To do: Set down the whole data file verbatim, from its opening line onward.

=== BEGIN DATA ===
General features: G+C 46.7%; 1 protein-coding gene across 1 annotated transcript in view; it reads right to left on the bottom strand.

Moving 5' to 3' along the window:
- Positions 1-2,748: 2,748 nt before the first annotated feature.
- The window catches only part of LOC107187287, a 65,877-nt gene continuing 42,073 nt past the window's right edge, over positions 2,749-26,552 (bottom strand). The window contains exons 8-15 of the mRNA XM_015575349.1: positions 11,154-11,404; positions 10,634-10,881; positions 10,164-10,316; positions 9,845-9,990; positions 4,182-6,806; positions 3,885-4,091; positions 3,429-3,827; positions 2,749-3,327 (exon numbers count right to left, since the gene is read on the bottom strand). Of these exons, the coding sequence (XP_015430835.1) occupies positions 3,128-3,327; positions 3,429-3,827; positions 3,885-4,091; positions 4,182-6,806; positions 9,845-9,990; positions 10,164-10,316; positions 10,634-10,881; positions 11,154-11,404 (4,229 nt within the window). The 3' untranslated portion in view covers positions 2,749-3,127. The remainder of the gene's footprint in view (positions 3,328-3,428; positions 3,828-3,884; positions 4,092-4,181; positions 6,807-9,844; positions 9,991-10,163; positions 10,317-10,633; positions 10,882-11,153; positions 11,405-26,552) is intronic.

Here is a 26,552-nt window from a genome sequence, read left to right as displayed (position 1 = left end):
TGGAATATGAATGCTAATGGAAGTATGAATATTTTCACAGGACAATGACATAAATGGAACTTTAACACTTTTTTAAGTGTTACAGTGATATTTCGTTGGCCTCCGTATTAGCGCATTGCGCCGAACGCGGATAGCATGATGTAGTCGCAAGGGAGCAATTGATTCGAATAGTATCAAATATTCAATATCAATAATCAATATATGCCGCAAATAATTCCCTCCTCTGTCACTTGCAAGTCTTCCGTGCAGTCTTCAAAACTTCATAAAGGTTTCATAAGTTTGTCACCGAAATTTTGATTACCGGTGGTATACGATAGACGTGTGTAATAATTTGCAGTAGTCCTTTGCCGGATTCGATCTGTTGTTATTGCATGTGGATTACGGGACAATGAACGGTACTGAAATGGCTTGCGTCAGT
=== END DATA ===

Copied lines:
General features: G+C 46.7%; 1 protein-coding gene across 1 annotated transcript in view; it reads right to left on the bottom strand.

Moving 5' to 3' along the window:
- Positions 1-2,748: 2,748 nt before the first annotated feature.
- The window catches only part of LOC107187287, a 65,877-nt gene continuing 42,073 nt past the window's right edge, over positions 2,749-26,552 (bottom strand). The window contains exons 8-15 of the mRNA XM_015575349.1: positions 11,154-11,404; positions 10,634-10,881; positions 10,164-10,316; positions 9,845-9,990; positions 4,182-6,806; positions 3,885-4,091; positions 3,429-3,827; positions 2,749-3,327 (exon numbers count right to left, since the gene is read on the bottom strand). Of these exons, the coding sequence (XP_015430835.1) occupies positions 3,128-3,327; positions 3,429-3,827; positions 3,885-4,091; positions 4,182-6,806; positions 9,845-9,990; positions 10,164-10,316; positions 10,634-10,881; positions 11,154-11,404 (4,229 nt within the window). The 3' untranslated portion in view covers positions 2,749-3,127. The remainder of the gene's footprint in view (positions 3,328-3,428; positions 3,828-3,884; positions 4,092-4,181; positions 6,807-9,844; positions 9,991-10,163; positions 10,317-10,633; positions 10,882-11,153; positions 11,405-26,552) is intronic.

Here is a 26,552-nt window from a genome sequence, read left to right as displayed (position 1 = left end):
TGGAATATGAATGCTAATGGAAGTATGAATATTTTCACAGGACAATGACATAAATGGAACTTTAACACTTTTTTAAGTGTTACAGTGATATTTCGTTGGCCTCCGTATTAGCGCATTGCGCCGAACGCGGATAGCATGATGTAGTCGCAAGGGAGCAATTGATTCGAATAGTATCAAATATTCAATATCAATAATCAATATATGCCGCAAATAATTCCCTCCTCTGTCACTTGCAAGTCTTCCGTGCAGTCTTCAAAACTTCATAAAGGTTTCATAAGTTTGTCACCGAAATTTTGATTACCGGTGGTATACGATAGACGTGTGTAATAATTTGCAGTAGTCCTTTGCCGGATTCGATCTGTTGTTATTGCATGTGGATTACGGGACAATGAACGGTACTGAAATGGCTTGCGTCAGT